I feel very privileged to have been invited to open this exceptional exhibition, here at The Hague City Hall. This especially after I was honoured with the same invitation in June last year, when this exhibition was opening in Sarajevo, BiH.

Judge Carmel Agius opening exhibition Targeting Monuments in The HagueJudge Carmel Agius opening exhibition Targeting Monuments in The Hague

Indeed, at the time when Mirko Klarin – Director of the SENSE Centre for Transitional Justice, and formerly Head of the SENSE news Agency – asked me whether I would be able to say a few words at the opening, I was more than happy to accept. Not only because I consider this exhibition to be a very important one, but also because I hold Mirko, and SENSE Agency, in the highest regard. I need hardly desribe to you how happy I was when President Meron asked me to deputize for him today. I accepted with great pleasure. Incidentally President Meron sends his regards and congratulates thye organisers of this exhibition.

SENSE is the only news agency that has covered the Tribunal’s work on a daily basis from the very beginning of the ICTY’s existence, and Mirko was at the helm all of that time. He made an enormous contribution in reporting on, and providing information about the Tribunal’s judgements and decisions, in what I, and many others, consider to be a very fair and professional manner throughout.

I also wish to express support to the new endeavours of the SENSE Centre for Transitional Justice, which conceptualised and created this exhibition along with other organisations in the region and elsewhere.

Turning to the exhibition itself, I think it is a very important one. First, because it looks at the destruction of historical, cultural and religious monuments during the conflicts in the former Yugoslavia. The destruction of cultural heritage or property is a crime designed to strike at the very identity of a people, and has featured in many of the Tribunal’s cases. Indeed, I consider the ICTY’s unequivocal statements – that such crimes constitute crimes against humanity and persecutions – to form one of its most important contributions to international criminal law. This exhibition, therefore, relates to a significant aspect of the Tribunal’s work. Its opening here in The Hague, as well as its display across the former Yugoslavia is an excellent example of how the legacy of the ICTY must and will remain relevant and impactful well beyond the closure of the Tribunal.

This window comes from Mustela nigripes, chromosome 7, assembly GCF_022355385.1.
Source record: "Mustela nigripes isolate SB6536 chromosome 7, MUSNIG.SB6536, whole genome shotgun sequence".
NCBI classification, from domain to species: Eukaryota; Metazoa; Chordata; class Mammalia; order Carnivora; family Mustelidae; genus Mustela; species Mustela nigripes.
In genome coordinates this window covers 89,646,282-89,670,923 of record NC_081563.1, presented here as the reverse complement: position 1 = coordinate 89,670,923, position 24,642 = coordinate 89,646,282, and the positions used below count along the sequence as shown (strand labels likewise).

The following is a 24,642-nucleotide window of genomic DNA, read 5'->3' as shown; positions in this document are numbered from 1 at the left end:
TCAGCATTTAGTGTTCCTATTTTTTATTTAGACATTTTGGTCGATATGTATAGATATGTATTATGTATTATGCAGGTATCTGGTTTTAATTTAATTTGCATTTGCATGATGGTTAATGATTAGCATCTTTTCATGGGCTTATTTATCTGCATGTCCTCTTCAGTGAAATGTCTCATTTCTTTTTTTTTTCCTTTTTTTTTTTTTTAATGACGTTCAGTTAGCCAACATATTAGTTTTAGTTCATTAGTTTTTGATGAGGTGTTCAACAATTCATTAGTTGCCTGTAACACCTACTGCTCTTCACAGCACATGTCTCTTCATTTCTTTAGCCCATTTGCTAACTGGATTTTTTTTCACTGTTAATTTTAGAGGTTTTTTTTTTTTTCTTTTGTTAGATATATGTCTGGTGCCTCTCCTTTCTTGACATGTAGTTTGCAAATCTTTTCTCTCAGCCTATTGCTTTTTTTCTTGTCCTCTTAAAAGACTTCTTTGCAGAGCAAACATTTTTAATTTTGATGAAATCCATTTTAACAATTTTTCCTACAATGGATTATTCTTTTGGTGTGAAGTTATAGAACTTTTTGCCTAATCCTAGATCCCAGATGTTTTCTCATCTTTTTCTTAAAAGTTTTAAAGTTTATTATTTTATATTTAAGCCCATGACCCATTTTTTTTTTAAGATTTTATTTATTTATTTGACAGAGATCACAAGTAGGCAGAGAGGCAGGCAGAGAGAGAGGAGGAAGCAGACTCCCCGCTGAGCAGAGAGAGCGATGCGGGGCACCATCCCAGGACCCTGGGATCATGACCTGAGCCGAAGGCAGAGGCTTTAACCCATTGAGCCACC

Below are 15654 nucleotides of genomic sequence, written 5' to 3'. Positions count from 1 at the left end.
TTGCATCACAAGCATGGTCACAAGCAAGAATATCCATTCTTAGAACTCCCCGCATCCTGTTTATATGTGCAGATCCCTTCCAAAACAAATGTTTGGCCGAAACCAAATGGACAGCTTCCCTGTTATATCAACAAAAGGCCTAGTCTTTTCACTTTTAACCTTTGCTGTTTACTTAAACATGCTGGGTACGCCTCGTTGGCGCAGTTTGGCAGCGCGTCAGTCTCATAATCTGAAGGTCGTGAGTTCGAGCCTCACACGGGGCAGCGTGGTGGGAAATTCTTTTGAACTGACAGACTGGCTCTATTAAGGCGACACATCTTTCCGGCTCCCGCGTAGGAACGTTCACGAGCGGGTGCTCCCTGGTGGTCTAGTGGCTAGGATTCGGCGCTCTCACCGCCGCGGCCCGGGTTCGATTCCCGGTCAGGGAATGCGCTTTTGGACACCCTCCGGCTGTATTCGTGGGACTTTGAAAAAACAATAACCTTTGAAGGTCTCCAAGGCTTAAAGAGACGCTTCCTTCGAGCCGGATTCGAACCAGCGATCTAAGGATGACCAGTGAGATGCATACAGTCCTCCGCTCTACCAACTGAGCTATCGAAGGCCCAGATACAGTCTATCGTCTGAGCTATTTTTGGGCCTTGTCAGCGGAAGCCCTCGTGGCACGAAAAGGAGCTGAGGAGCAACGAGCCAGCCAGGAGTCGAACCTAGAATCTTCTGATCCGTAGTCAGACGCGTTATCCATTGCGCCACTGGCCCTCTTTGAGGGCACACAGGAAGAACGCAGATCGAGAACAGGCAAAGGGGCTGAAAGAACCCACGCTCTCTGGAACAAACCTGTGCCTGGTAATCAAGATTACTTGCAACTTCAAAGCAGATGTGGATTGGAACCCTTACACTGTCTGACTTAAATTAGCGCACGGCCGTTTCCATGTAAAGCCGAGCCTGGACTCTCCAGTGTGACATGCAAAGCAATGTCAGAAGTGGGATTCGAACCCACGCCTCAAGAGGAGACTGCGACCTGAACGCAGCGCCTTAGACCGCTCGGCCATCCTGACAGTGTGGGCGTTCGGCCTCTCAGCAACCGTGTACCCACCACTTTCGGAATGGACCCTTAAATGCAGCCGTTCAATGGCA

However, I also consider this exhibition to be important in another sense. I observe that it is a joint initiative of the SENSE Centre for Transitional Justice (from Pula, Croatia); the Documenta Centre for Dealing with the Past (from Zagreb, Croatia); the Humitarian Law Centre (from Belgrade, Serbia), the Museum of Bosnia and Herzegovina in Sarajevo, BiH; and the Europa Nostra organisation from The Hague, the Netherlands. Further, the exhibition has already been opened and enjoyed in Zagreb, Belgrade, Sarajevo and Pula. For me, the cooperation between civil society organisations in Croatia, BiH and Serbia – and also Holland – that has taken place to make this exhibition happen, is a demonstration of the kind of cooperation that the region of the former Yugoslavia needs on all levels. I find it heartening, and inspiring, to know that you have all worked together on this project thanks to the initiative of the SENSE Centre for Transitional Justice. I continue to wish you the very best of success.

It therefore gives me great pleasure to formally open this exhibition “Targeting Monuments – Targeting History and Memory”.

Thank you all.